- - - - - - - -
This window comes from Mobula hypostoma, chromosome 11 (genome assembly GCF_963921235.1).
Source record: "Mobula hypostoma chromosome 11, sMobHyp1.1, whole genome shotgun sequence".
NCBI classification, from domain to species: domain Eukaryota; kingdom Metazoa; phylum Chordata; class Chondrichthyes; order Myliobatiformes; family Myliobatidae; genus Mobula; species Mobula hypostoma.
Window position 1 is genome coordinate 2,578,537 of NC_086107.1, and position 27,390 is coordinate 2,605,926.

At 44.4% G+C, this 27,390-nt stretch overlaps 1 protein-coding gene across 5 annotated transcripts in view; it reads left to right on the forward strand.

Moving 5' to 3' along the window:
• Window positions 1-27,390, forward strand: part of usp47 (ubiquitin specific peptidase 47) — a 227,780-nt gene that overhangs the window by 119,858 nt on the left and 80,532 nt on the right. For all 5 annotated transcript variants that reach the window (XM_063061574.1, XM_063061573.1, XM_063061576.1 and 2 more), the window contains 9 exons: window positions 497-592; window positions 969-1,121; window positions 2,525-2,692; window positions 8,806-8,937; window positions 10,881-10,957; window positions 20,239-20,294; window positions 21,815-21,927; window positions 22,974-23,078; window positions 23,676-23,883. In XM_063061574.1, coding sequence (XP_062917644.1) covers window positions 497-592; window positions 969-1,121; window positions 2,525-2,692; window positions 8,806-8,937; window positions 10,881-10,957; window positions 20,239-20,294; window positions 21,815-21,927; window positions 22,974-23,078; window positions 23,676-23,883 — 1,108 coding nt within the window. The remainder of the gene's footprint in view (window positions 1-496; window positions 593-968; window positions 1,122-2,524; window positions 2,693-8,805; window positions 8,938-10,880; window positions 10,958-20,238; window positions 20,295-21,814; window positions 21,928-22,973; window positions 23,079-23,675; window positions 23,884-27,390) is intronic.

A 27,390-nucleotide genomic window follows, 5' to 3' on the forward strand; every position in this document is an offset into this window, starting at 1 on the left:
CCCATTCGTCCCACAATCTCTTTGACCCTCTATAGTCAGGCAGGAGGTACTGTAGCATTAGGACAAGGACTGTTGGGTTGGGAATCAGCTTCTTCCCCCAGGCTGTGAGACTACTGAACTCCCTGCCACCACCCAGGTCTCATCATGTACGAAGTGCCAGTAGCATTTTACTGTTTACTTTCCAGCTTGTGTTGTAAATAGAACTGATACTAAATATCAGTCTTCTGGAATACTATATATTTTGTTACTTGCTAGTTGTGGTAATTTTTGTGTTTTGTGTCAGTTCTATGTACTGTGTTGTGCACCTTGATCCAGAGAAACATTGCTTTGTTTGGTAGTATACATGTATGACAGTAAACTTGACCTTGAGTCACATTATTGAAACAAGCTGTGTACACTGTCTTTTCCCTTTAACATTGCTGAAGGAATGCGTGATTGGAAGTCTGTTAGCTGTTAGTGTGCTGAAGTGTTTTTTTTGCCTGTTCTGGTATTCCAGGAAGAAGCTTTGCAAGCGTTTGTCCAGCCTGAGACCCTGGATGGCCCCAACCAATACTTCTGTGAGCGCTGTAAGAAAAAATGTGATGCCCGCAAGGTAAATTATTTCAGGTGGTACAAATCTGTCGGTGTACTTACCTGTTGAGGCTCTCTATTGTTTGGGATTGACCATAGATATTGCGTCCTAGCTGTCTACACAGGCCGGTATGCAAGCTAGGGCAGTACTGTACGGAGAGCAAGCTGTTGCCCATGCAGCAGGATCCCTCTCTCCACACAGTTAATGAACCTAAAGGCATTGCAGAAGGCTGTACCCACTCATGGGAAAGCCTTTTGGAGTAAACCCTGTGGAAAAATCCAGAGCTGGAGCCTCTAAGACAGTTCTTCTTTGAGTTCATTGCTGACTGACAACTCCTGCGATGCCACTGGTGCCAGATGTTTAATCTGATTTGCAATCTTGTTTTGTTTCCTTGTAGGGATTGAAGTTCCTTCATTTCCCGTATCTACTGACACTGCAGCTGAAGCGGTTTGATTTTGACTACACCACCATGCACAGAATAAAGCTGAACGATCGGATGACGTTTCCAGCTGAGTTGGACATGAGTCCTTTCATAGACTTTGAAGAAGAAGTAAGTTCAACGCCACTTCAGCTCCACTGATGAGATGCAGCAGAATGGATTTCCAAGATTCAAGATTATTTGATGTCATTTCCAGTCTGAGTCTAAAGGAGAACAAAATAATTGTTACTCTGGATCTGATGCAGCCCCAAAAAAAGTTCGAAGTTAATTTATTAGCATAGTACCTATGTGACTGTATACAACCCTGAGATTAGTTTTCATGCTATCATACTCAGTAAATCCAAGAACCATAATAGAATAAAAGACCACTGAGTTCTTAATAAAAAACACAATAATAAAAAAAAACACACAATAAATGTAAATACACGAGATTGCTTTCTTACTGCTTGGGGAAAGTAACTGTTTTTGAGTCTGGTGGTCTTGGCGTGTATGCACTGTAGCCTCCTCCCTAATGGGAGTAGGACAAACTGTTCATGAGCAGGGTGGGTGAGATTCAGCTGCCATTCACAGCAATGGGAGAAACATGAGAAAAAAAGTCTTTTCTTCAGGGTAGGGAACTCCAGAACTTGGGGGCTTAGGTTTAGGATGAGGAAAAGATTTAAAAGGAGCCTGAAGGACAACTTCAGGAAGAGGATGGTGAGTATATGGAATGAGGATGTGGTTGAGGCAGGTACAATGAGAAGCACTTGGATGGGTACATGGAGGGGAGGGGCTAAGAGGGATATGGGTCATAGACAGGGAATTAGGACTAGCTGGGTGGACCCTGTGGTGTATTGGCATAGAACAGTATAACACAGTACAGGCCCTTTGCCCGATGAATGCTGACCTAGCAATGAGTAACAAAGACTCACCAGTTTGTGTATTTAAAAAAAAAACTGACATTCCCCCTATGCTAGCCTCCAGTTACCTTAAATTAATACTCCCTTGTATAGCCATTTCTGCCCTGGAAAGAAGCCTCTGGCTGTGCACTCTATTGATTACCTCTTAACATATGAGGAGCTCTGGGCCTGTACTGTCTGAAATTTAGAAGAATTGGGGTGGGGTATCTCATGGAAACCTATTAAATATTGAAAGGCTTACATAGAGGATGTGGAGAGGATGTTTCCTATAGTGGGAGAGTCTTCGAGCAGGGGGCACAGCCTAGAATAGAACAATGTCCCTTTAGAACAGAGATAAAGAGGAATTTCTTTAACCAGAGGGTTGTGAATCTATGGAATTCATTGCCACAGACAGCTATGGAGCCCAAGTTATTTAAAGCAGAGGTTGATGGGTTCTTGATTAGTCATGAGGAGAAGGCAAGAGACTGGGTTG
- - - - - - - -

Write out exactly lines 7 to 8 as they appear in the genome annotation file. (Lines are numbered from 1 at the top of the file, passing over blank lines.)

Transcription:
• Window positions 1-27,390, forward strand: part of usp47 (ubiquitin specific peptidase 47) — a 227,780-nt gene that overhangs the window by 119,858 nt on the left and 80,532 nt on the right. For all 5 annotated transcript variants that reach the window (XM_063061574.1, XM_063061573.1, XM_063061576.1 and 2 more), the window contains 9 exons: window positions 497-592; window positions 969-1,121; window positions 2,525-2,692; window positions 8,806-8,937; window positions 10,881-10,957; window positions 20,239-20,294; window positions 21,815-21,927; window positions 22,974-23,078; window positions 23,676-23,883. In XM_063061574.1, coding sequence (XP_062917644.1) covers window positions 497-592; window positions 969-1,121; window positions 2,525-2,692; window positions 8,806-8,937; window positions 10,881-10,957; window positions 20,239-20,294; window positions 21,815-21,927; window positions 22,974-23,078; window positions 23,676-23,883 — 1,108 coding nt within the window. The remainder of the gene's footprint in view (window positions 1-496; window positions 593-968; window positions 1,122-2,524; window positions 2,693-8,805; window positions 8,938-10,880; window positions 10,958-20,238; window positions 20,295-21,814; window positions 21,928-22,973; window positions 23,079-23,675; window positions 23,884-27,390) is intronic.

A 27,390-nucleotide genomic window follows, 5' to 3' on the forward strand; every position in this document is an offset into this window, starting at 1 on the left: